Marrying a Common Law Wife
NCW 20, June 1995
Q. I am intending to marry in the near future. Trouble is, my fiancée used to live with a boyfriend and is regarded by the state as a "common law wife" with all the rights of a married woman. Does this mean that as far as the Gospel is concerned she was "married"? And does that mean that I would be committing adultery by marrying her? (Matt.5:32)
If your fiancée's relationship to her previous boyfriend was casual without any sense of mutual responsibility or covenant, and was engaged in for purely sexual reasons, then it was fornication. If there was commitment that transcended a physical relationship then in the eyes of God it is a marriage. If, in this instance, your fiancée broke off the relationship because her common law husband committed adultery with another woman, then she would be justified in leaving him. If he remained true then she would not.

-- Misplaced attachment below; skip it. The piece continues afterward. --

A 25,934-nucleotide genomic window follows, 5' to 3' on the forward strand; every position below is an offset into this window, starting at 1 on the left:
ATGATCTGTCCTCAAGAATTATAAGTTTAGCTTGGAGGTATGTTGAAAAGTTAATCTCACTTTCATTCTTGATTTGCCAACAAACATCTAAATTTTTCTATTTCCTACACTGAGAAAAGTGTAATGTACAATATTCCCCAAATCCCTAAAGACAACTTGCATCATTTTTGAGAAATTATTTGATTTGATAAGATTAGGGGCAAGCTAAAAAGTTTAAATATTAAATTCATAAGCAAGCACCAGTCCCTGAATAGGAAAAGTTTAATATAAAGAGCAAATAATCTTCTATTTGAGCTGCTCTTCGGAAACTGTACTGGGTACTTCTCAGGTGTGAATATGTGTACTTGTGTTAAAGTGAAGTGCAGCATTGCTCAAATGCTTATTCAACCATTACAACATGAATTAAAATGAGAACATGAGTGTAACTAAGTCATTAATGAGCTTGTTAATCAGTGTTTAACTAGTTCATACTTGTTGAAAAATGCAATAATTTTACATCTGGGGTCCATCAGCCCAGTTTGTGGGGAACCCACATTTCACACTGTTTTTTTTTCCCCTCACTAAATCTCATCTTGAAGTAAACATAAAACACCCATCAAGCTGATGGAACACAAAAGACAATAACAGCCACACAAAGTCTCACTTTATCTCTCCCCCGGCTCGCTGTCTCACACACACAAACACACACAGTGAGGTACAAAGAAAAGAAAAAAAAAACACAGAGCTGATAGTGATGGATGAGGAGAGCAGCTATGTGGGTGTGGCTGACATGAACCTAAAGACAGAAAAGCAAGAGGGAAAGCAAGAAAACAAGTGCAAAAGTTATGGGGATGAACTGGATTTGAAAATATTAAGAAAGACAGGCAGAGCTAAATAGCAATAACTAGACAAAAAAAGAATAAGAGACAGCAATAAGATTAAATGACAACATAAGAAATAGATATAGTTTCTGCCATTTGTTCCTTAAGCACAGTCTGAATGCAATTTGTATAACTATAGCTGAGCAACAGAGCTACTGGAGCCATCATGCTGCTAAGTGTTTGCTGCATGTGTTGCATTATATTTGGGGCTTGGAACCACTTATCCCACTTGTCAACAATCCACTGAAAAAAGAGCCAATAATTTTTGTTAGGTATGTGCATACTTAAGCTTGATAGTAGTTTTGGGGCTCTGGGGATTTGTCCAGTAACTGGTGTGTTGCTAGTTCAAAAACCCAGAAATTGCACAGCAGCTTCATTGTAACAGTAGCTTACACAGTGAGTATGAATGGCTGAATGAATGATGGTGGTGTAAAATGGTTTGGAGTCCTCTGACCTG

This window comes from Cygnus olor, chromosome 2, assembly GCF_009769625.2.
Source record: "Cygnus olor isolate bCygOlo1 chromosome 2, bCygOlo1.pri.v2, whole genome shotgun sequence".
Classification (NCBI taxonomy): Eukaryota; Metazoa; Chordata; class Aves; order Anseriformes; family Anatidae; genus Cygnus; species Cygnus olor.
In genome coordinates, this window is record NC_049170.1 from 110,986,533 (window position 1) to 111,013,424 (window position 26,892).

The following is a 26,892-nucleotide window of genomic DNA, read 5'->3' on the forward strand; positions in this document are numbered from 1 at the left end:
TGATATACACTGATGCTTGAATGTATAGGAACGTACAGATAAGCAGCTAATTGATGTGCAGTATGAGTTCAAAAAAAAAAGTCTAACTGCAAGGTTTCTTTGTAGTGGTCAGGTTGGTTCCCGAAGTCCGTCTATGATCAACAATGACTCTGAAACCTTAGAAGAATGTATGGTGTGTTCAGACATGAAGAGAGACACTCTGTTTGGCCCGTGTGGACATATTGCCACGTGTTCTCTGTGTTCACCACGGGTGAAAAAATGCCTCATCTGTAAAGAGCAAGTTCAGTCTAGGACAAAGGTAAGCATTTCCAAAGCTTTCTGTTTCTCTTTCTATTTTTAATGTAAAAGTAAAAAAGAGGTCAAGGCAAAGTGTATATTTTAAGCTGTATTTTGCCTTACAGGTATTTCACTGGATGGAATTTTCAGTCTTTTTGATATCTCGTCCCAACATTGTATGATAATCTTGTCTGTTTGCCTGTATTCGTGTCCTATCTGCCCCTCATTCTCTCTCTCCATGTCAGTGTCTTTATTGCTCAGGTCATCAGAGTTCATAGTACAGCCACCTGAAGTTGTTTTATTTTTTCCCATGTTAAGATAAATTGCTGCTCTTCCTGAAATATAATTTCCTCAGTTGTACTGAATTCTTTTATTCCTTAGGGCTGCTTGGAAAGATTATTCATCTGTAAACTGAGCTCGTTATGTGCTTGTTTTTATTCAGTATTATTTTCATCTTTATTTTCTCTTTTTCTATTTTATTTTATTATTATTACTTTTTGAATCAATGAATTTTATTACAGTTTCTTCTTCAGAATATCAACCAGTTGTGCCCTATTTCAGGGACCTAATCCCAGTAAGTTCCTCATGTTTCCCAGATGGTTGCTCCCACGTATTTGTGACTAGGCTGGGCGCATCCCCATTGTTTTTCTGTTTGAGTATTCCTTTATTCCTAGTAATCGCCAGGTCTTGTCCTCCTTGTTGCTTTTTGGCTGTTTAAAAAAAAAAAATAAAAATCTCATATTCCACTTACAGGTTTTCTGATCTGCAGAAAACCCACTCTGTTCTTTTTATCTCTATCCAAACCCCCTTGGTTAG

This is not a simple matter even though, alas, it is an all too common situation these days. If there are children from a common law marriage then their needs must be taken into consideration. Each case must be examined on its own merits. I recommend that you have an exhaustive interview with your Pastor to discover what the motives and circumstances behind the present situation are. Exercise the greatest of care. Above all, be absolutely sure that you are doing the Lord's will.
Remember, that God's law states that if a couple has a sexual relationship then they are technically married in His eyes, because the act of intercourse belongs solely to the marriage estate.
This page was created on 2 May 1998
Last updated on 2 May 1998
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